Over the years I have presented many different types of programme from Top 40, Gold, Country, Classical, magazine but mostly AOR. Which although I have very wide tastes in music is the one I resonate with the most.
The stations I have worked for reflect that diversity.
My first adventure in real radio came when I was posted to an RAF base near Ipswich which had its own cable network called WFN (Wattisham Forces Network), OK so it didn’t have a vast number of listeners but it did have a very professional attitude and all the equipment a young DJ needed to cut his teeth on. It had a mixed format of Top 40 and specialist shows.
As well as being a DJ at various times I was also the program controller and the station engineer.
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Once I had decided radio was the thing for me in my civilian career it had to be offshore radio as the BBC and upcoming ILR stations seemed to totally lack any sense of adventure in Comparison. Also Radio Caroline was breaking new ground, it was pioneering freeform album oriented radio (AOR) in Europe similar to the FM stations in the US. We were the only station playing album tracks day and night.
The fact that it had become a legend in Radio and broadcast from a ship were added bonuses.
In all I spent 3+ very happy years on the Mi Amigo, it was a great station to work for and I saw both the good times and the bad times of the late 70’s. However Radio Caroline has always had the capacity to overcome the most daunting of obstacles, this is due to the fact that to those people who work for it and fall in love with it, it is more than a radio station, much more.
After Radio Caroline and involvement in one or two abortive projects my good friend Paul Graham suggested going to Ireland where there was a lot happening. We made contact with a local businessman Ian Walmsley who had an electrical business and set up on his land three quarters of the way up the side of a hill. The station was a mixture of Pop & Country.
They were fun times, but not without their trials and tribulations like the mast collapsing during a storm and being whisked off by the Irish Special Branch for interrogation, fortunately we did not get locked up. It has to be said that the one issue that probably led to the demise of the station was losing the tall mast.
ARW (Alternative Radio West)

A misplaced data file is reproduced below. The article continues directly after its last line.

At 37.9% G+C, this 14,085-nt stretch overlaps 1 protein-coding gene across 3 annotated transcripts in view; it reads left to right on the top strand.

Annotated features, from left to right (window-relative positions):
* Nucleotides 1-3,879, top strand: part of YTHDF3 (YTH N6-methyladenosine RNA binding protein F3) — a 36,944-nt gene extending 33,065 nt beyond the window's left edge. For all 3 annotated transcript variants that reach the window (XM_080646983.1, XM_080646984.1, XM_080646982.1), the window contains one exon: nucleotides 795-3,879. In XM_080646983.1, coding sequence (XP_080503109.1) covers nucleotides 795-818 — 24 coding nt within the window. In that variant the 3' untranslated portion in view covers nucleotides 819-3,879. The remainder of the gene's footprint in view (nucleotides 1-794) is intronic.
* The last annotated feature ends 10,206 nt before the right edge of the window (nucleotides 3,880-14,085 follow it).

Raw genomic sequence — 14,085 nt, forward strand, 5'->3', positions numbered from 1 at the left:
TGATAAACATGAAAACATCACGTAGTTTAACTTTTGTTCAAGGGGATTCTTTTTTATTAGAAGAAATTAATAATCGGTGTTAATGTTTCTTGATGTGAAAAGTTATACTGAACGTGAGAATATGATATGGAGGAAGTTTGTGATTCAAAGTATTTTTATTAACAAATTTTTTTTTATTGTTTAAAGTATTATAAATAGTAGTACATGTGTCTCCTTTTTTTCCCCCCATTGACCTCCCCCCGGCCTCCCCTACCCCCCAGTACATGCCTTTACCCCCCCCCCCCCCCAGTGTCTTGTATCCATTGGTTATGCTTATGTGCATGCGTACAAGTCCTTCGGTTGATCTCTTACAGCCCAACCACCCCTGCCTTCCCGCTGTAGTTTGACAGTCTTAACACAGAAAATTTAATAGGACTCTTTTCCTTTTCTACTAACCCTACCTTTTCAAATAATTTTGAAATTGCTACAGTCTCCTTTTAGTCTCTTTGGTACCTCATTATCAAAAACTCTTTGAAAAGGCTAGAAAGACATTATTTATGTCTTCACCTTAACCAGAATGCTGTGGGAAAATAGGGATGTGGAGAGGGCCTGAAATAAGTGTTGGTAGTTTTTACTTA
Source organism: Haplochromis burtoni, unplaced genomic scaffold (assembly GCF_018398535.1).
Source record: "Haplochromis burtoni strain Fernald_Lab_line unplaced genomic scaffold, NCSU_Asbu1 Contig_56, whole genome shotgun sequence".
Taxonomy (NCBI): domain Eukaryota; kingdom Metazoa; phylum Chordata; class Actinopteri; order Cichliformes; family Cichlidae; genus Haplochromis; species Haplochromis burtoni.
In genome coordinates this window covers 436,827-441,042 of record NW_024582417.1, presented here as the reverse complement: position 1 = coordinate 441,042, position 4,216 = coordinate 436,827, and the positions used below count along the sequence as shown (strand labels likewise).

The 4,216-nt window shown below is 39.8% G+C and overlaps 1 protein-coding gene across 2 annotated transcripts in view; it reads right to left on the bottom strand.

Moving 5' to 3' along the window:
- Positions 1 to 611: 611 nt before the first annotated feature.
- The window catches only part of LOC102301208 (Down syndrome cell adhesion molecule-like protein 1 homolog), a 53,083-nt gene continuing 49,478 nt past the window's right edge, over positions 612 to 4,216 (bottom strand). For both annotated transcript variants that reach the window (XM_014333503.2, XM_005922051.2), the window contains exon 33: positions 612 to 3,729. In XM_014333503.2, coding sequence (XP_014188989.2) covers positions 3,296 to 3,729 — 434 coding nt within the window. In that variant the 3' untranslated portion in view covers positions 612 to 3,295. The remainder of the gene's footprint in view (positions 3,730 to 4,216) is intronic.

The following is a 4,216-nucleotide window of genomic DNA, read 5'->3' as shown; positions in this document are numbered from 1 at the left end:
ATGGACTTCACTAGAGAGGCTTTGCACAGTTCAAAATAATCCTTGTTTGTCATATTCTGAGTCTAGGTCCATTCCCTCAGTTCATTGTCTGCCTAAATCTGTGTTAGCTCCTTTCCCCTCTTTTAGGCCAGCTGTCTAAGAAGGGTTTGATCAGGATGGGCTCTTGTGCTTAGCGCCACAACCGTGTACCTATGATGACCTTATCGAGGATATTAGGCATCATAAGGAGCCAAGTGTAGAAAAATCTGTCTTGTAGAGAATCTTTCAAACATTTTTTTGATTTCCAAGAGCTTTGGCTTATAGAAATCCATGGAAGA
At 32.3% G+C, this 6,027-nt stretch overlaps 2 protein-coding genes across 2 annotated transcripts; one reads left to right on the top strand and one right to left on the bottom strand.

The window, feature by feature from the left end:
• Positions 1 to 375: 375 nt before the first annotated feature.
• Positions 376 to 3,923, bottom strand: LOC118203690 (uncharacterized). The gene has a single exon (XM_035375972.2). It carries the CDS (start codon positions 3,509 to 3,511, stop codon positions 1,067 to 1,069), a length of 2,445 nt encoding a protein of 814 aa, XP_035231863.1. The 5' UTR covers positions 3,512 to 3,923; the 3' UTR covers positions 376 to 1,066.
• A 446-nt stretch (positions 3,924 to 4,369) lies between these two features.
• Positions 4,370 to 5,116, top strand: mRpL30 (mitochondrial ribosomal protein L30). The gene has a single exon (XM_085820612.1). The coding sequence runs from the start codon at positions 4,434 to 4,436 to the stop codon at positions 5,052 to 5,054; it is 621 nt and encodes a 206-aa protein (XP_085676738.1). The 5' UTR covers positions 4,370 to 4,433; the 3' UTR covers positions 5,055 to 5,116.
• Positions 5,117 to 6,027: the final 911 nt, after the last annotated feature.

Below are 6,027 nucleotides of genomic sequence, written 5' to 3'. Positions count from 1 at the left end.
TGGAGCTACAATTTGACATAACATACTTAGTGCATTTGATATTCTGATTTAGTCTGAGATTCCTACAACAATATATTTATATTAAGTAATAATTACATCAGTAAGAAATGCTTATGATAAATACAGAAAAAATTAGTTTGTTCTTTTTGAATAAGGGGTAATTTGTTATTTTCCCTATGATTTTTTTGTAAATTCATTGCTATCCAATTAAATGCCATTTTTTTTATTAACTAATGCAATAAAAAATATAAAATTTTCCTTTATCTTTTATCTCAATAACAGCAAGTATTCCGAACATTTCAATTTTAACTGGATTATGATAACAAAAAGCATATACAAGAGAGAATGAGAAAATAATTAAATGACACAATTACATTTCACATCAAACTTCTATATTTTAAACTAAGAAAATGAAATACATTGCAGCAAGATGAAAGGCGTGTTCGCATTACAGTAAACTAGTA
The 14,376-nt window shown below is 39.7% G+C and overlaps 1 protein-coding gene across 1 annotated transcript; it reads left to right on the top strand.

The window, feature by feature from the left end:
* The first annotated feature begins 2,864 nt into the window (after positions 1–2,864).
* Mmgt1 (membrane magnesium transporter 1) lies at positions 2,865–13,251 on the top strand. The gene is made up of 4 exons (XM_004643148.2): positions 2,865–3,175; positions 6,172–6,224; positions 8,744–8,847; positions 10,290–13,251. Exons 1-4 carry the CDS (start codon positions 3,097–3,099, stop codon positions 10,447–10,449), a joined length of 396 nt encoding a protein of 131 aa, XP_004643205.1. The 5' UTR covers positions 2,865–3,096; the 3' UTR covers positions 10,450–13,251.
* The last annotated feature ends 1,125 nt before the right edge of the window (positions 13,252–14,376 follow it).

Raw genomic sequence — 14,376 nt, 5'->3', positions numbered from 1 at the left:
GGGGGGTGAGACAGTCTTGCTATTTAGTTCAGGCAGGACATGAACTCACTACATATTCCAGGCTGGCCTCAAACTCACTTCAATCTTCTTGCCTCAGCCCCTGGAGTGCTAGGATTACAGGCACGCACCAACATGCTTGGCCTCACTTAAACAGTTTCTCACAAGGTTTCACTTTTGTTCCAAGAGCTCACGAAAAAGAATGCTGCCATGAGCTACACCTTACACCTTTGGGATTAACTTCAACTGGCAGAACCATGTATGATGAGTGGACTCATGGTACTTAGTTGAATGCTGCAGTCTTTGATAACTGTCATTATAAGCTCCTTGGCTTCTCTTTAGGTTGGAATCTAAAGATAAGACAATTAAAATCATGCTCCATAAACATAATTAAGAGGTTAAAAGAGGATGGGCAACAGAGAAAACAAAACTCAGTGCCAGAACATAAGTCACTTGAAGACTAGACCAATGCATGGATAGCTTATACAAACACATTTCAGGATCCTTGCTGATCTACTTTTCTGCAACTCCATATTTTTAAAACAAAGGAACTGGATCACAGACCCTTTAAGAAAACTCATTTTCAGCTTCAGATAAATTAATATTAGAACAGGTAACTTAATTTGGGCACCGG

This station had been set up by a group of local businessmen with a lot of good intentions and not too much imagination The format was Pop and chat with specialist programmes. This lasted until the project finally ran out of steam and the presenters involved, myself included went off and set up in business together.
We broadcast Top 40 and Album Tracks from the Beleek Castle Hotel just outside Balina using one of the old ARW transmitters. It was fun but not very lucrative and we all knew the Irish pirate era was coming to an end. Around the time the authorities started raiding stations out east we decided to pull the plug. Several of the presenters moved on to the community and regional stations that were formed shortly after. I on the other hand decided to see what was going down back in the UK.
It was one of those great coincidences that Paul graham, who I had not seen for a year or so returned to England at the same time as me and we made contact again. He mentioned that a land based pirate station was setting up in Shropshire with the intention of broadcasting 7 days a week, something that had not been done before.
I kicked off the 7 day service by presenting the breakfast program Monday to Friday, it was good to be back on the air! The station proved hugely popular and many listeners were unaware of its legal status (or lack of it). Of course there were the usual rounds of dodging the authorities when they came visiting, we were fortunate that we had a well informed contact and I always managed to remain one step ahead. As with all good things it had to come to an end and the pressure from the authorities was getting intense. My life at that time was also taking a change in direction with an impending marriage. It was time to live a sensible life for a while.